Thursday, October 14, 2010

ARC Tunnel Proponents Use Misleading Statistics

Proponents of the ARC Tunnel are claiming that someone from Rutherford could save 20 minutes every day commuting into Manhattan if the ARC tunnel is built. That's assuming that the person is going to commute to Penn Station and not Lower Manhattan via PATH (which is a longer commute thanks to the construction of Secaucus and the additional stop made there).

Is the time savings (which likely wont be 10 minutes each way because there are routinely delays of 5 minutes built into scheduled times) worth the cost projected at $10 billion or more?


Moreover, a one-seat ride virtually eliminates the need for the $1 billion transfer station that has been underutilized ever since it was built. The time savings may not materialize because of train schedules that continue to send trains to Hoboken and into Penn Station, rather than delivering all trains to Hoboken. Without a major increase in parking at stations all along the North Jersey train lines, there isn't going to be the mass of commuters necessary to justify the costs.

Of much more immediate utility is the necessity to build a replacement to the Portal Bridge. That bridge repeatedly causes major disruptions to traffic on the Northeast Corridor and is a major choke point as the 4-track system narrows to two tracks (just as it does for the Hudson River tunnels). A typical problem with the Portal Bridge can cause 30-60 minute delays, just as it did last night.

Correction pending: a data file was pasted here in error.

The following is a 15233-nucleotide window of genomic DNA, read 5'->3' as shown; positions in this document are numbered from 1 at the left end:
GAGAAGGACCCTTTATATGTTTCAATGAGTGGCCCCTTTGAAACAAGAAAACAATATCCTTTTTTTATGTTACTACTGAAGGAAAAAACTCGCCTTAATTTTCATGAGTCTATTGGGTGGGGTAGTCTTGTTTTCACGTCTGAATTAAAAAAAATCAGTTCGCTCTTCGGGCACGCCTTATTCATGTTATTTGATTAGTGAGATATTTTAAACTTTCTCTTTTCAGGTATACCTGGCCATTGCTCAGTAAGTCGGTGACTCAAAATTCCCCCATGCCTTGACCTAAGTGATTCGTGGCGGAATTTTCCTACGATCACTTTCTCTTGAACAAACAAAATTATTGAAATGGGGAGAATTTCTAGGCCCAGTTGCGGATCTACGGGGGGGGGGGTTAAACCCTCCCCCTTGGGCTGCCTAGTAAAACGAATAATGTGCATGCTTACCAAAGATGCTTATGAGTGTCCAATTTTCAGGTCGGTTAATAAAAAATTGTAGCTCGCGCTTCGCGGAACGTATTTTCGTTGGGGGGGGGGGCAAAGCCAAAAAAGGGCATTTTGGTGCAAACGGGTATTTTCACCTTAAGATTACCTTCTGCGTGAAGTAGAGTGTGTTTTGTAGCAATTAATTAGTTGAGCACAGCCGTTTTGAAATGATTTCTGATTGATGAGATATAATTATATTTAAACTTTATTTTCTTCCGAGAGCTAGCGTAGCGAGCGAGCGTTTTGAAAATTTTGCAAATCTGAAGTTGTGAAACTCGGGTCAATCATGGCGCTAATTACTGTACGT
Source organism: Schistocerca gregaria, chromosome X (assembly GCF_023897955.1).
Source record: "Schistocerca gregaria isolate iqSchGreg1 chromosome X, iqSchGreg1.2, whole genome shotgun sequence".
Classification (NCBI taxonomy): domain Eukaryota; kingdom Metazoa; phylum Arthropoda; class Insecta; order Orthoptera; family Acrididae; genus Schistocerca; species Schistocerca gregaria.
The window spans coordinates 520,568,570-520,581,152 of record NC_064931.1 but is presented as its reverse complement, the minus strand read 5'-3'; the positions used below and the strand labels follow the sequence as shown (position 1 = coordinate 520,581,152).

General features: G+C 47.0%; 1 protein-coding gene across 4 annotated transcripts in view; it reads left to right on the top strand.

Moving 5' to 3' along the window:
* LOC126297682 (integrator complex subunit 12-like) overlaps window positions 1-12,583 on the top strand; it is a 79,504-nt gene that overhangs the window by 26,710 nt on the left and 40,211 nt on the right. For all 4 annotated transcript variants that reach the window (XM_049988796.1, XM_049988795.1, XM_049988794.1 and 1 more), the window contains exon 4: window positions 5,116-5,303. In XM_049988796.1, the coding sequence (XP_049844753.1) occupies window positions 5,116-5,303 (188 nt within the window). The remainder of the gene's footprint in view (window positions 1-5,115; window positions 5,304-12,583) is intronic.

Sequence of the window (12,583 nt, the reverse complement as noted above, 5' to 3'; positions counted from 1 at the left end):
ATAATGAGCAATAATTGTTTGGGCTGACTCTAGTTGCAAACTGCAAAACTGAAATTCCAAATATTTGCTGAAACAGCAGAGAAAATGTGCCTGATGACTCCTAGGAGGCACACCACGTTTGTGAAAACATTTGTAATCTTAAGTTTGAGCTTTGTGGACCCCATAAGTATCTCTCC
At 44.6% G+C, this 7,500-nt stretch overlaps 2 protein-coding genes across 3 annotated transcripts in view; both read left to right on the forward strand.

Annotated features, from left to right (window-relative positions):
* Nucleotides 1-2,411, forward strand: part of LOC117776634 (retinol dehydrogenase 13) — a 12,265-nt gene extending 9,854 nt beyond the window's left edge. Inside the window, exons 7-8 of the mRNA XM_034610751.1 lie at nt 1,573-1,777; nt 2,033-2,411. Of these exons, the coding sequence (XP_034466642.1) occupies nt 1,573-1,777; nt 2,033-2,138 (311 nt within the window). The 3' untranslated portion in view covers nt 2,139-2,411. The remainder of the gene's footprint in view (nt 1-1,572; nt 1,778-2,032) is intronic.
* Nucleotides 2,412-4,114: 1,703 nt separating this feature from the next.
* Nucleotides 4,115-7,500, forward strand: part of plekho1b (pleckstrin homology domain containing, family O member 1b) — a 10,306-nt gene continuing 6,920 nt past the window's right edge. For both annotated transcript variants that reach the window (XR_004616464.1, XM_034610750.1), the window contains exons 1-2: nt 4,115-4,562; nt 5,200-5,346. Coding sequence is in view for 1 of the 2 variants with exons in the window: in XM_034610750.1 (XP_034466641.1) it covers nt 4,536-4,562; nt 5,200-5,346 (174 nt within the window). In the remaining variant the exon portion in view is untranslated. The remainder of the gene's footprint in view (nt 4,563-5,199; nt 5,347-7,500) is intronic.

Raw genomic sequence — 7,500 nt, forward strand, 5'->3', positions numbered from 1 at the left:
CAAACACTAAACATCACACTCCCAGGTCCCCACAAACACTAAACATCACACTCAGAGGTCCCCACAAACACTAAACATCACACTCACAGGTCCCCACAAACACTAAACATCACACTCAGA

A replacement project would eliminate the movable bridge section and build a fixed span in its place that enables high speed transiting of the area leading into Secaucus. That's where the money should have been spent first and foremost, but instead the money went for the Secaucus Transfer and then to the ARC Tunnel.

It's a misplaced sense of priorities among all the concerned parties - including NJ Transit and Amtrak.

That needs to be addressed, but this latest report does nothing of the sort. Senator Lautenberg referred obliquely to the delays last night and claimed that the ARC tunnel would fix that problem, but these are two separate projects.

The ARC Tunnel is a necessity, but not at the cost of bankrupting New Jersey which lacks the ability to cover the expected cost overruns. The federal government is in a position to best make sure that the project moves ahead, but at the same time assurances that the costs can be contained (and that the costs are reasonable and accurately reflect the conditions and costs) must be delivered. This can't be a blank check, even for the federal government.

After all, other projects around the country can come in on budget and on schedule, despite daunting construction hazards and technological hurdles. Take the Hoover Dam Bypass (Highway 93 bypass). It came in on budget and on schedule, despite working in the extreme conditions of the Colorado River basis and in close proximity to a national landmark. The replacement I-35 bridge in Minneapolis came in under budget and ahead of schedule and the contractor won $27 million in performance bonuses for completing the structure ahead of schedule. The winning bid ended up being well below the expected costs.

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